Next up was the twisting operation. We were chugging along with industry standard products and we had developed a few specialized PTFE Coated Fiberglass Sewing Threads. It was time to look into vertically integrating into the twisting operation. This is a bit more complicated, but we started buying and re-furbishing twister frames. Suddenly, all of those crazy ideas were easy to test out, and customer driven opportunities were addressed quickly and cost effectively. Out came PTFE Coated S-2 fiberglass threads, threads with stainless steel wire, PTFE coated threads with Inconel wire, PTFE coated Kevlar* threads with as many as 10 ends of stainless steel wire, PTFE coated Quartz sewing thread, different colors, etc…How about a PTFE coated Kevlar/Carbon Fiber Composite thread… can do! Some of these are small volume products, but that is fine with us! As a bonus, our twisting operation also feeds the braiders and the yarn coaters!

I could go on and on, (yeah, we know) but I’ll wrap it up! Suffice it to say that we continue to vertically integrate operations when it makes sense. Exploring new ideas is now simply a matter of walking out to Mark in twisters, or Fred in braiders, or Dave in the coating room, or any of a number of other employees and asking them to help out. They have, over the years, developed a keen understanding of what our equipment is capable of and they can usually get us samples very quickly, sometimes in a matter of hours!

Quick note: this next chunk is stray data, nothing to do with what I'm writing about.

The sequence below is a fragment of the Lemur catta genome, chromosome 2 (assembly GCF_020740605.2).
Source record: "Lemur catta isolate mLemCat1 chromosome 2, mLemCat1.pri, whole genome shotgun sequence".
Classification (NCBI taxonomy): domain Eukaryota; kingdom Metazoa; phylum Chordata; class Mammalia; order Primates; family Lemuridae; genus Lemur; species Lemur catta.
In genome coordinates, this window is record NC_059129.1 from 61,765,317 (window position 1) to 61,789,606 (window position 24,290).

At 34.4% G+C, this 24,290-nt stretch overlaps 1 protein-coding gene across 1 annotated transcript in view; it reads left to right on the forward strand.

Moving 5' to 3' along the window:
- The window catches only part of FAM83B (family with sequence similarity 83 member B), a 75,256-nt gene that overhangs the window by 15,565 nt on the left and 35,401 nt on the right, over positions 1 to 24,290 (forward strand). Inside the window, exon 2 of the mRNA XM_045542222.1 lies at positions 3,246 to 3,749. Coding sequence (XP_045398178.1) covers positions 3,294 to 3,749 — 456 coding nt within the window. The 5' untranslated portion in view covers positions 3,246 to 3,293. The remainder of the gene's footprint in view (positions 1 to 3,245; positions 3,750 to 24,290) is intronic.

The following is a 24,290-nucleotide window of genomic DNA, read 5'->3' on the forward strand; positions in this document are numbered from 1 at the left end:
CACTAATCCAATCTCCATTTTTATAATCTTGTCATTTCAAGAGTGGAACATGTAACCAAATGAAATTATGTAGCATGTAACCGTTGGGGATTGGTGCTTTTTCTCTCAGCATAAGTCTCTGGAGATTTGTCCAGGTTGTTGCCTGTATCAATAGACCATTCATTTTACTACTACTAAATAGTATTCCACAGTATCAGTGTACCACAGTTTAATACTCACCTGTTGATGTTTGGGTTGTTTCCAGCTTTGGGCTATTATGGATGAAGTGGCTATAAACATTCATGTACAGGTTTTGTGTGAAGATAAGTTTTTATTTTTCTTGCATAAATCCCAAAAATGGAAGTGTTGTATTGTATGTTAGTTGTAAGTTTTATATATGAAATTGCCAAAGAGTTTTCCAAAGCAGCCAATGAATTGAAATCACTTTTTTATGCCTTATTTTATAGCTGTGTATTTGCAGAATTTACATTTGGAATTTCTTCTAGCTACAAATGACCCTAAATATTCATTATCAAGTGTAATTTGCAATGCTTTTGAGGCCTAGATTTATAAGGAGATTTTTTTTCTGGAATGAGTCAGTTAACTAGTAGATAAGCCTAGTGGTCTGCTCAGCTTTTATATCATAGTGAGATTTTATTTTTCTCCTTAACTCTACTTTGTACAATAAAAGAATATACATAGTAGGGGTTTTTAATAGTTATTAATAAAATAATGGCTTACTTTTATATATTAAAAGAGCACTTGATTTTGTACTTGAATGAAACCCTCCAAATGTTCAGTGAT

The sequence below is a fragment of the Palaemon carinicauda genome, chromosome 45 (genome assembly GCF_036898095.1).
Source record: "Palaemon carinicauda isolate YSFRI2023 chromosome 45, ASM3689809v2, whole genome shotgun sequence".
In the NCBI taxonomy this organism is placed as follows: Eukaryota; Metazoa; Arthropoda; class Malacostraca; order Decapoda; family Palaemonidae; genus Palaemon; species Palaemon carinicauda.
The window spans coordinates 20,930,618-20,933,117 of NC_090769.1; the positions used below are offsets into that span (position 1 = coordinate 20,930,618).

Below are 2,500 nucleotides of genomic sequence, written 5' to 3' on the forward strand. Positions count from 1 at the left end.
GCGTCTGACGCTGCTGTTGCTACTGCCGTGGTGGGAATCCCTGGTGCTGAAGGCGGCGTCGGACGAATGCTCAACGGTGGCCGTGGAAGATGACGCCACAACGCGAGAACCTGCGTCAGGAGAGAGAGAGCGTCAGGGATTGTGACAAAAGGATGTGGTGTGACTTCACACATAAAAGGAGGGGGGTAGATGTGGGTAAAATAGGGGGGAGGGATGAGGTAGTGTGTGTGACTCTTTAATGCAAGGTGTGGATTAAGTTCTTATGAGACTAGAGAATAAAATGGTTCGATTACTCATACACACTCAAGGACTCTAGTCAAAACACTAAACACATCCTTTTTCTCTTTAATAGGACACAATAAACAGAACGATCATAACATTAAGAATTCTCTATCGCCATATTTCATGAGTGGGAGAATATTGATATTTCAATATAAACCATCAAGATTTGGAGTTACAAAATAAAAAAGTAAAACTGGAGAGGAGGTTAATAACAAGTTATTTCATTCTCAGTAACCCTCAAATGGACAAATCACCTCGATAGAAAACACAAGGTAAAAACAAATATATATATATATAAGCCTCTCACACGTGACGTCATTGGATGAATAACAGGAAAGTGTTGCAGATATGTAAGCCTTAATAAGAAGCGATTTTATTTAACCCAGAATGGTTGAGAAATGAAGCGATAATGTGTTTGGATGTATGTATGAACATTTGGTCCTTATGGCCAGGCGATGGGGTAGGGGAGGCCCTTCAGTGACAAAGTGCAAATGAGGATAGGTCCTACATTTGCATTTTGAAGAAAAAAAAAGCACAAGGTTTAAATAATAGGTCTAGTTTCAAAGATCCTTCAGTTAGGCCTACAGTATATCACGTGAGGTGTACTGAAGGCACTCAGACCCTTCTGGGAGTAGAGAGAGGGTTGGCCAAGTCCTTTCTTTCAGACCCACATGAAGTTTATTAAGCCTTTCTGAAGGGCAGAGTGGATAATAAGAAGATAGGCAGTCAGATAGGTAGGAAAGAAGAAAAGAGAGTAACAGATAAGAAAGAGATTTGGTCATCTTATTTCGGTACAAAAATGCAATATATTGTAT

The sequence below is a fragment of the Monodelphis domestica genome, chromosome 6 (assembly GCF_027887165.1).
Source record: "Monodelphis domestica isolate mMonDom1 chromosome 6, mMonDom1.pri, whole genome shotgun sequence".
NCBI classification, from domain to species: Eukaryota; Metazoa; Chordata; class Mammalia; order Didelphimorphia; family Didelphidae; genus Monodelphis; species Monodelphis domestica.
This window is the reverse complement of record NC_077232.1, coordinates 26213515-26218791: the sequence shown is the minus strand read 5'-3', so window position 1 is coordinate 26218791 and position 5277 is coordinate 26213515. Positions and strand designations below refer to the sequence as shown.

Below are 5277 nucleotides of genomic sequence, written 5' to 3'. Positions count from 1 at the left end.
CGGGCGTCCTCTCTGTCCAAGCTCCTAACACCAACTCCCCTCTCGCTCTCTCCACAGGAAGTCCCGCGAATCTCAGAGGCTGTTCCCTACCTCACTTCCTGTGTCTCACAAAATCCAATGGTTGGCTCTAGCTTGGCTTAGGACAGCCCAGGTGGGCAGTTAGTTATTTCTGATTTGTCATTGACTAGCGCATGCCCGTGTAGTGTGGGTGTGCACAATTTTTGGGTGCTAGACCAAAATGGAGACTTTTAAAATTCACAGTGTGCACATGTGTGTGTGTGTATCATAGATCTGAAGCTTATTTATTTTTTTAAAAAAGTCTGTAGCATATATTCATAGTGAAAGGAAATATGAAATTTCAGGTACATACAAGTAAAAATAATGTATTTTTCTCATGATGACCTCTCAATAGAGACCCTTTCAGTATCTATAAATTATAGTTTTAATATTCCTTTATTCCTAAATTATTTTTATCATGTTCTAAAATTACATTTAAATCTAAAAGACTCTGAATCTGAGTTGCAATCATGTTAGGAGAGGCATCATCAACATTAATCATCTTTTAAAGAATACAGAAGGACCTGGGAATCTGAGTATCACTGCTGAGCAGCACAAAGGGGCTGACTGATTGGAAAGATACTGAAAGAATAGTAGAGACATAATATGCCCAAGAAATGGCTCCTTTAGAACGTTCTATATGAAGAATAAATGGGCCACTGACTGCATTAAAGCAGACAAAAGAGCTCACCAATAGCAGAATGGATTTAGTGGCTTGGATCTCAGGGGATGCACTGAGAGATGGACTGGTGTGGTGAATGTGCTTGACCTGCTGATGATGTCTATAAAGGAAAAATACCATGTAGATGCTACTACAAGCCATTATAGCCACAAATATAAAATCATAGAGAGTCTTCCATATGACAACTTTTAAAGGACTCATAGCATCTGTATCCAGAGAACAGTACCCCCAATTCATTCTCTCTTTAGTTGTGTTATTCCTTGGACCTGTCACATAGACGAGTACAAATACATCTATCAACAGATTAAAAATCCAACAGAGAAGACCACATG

Over the years, we have gained a good deal of knowledge about what today’s high performance materials are capable of and what combinations of materials make sense. We’ve gotten pretty good at working with customers to get them what they need in a hurry. Give us a call or zing us an email with your next development opportunity…if we don’t already have a solution, we are willing and able to give it a go and deliver samples in a hurry!